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Parkland victim’s father: We will get gun reform in the U.S.

Children want to be able to go to school, church and the mall without fear of being shot, and they are going to demand it, says Fred Guttenberg, a vocal advocate for reforming the nation's gun laws since his 14-year-old daughter Jaime was killed in the deadly shooting at Marjory Stoneman Douglas High School. Guttenberg joins Judy Woodruff to discuss the coming March For Our Lives and more.

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  • Judy Woodruff:

    As many as one million people are expected to march against gun violence in Washington and other cities this weekend, an action sparked by last month's deadly shooting at Stoneman Douglas High School in Parkland, Florida.

    Fourteen-year-old Jaime Guttenberg was among the 17 who died that day.

    Jaime's father, Fred Guttenberg, has since become one of the most vocal of the parents who lost a child, advocating for reforming the nation's gun laws.

    And he joins me now from Davie, Florida.

    Mr. Guttenberg, first of all, our most sincere condolences in the loss of your daughter.

  • Fred Guttenberg:

    Thank you. Thank you.

  • Judy Woodruff:

    What does this…

  • Fred Guttenberg:

    Rough month.

  • Judy Woodruff:

    I can only imagine.

    What does this march on Saturday mean to you?

  • Fred Guttenberg:

    The march on Saturday means that we are on our way to getting real commonsense gun safety done.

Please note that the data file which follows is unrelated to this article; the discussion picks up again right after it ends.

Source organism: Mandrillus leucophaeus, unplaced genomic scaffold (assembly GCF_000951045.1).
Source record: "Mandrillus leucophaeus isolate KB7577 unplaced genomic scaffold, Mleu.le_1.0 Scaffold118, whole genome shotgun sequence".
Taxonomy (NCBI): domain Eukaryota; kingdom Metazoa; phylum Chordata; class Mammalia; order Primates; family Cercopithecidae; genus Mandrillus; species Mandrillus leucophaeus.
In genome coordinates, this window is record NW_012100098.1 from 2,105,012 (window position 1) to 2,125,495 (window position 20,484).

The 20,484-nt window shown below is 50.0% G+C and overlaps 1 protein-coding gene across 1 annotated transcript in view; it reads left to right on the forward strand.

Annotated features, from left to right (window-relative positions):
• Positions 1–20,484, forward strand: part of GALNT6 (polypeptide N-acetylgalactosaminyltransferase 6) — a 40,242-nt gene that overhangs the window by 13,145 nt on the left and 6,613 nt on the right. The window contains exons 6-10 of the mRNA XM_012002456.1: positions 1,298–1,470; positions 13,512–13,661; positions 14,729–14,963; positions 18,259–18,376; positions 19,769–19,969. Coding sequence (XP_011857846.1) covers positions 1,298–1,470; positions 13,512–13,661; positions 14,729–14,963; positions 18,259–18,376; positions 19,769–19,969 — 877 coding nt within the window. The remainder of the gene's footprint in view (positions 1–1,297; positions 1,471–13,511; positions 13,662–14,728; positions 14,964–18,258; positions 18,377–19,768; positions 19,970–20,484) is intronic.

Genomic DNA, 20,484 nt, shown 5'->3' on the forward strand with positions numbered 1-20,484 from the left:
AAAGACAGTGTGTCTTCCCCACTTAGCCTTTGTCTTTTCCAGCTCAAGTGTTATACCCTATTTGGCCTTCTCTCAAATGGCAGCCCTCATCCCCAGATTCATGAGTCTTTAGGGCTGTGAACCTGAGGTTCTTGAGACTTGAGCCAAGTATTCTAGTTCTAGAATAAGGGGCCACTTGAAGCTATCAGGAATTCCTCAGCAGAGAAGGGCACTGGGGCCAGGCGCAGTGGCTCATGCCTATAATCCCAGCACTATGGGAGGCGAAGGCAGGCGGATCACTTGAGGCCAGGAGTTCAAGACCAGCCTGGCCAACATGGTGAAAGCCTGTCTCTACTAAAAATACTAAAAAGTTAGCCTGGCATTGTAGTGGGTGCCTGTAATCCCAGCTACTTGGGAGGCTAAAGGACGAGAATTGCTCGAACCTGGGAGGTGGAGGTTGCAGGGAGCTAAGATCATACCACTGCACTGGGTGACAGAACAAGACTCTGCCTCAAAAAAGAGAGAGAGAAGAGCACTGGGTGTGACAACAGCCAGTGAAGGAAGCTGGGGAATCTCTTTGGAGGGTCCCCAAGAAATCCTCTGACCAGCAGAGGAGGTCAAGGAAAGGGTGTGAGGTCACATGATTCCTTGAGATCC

It means that, in a very short period of time, these kids and the people of this country have stepped up and spoken up and said, enough. And I think what you're going to see is, not just in Washington, but around the country, possibly the largest number of people ever marching.

    And it tells me they want to be able to go to school, go to the mall, go to a temple or a church, a movie theater, anywhere, without fear of being shot. And they're going to demand it, and they're going to demand that legislators do something about it, or get fired.

    You know, we're watching our business community step up and take a leadership action. Today, the latest example of that was Citigroup. If the business community can step up and do it, so can our legislators. And it's time that they act.

  • Judy Woodruff:

    Do you think this is going to lead to meaningful change in terms of people who are elected to office and the laws they pass?

    And I ask that because Congress passed the spending bill today, is in the process of passing it, and it contains, what, $1.5 billion in some measures to make schools safer, to step up the background check system, but it's not the kind of change you and others are calling for.

  • Fred Guttenberg:

    Well, no, it's not. And it's a great question.

    Listen, do I think we're going to get there? You betcha. These are some simple facts. If we don't now, members of Congress are going to get fired.

    As a reminder, these kids who are marching, they're going to be voting really soon. The mothers of these families that are standing around, and the fathers like myself, we're going to all get out and make sure we vote in every election coming up.

    You know, I have had some conversations with people over the past month about how, you know, we really can't make a difference, how our voice doesn't matter. And if there's anything that I think we have proven in the past month is that our voice does matter, that, when we speak up, when we demand action, it happens.

    Look at what happened in Florida, a state where you never would have expected a gun safety reform bill, and we have it. Look at what happened — is happening now in the business community.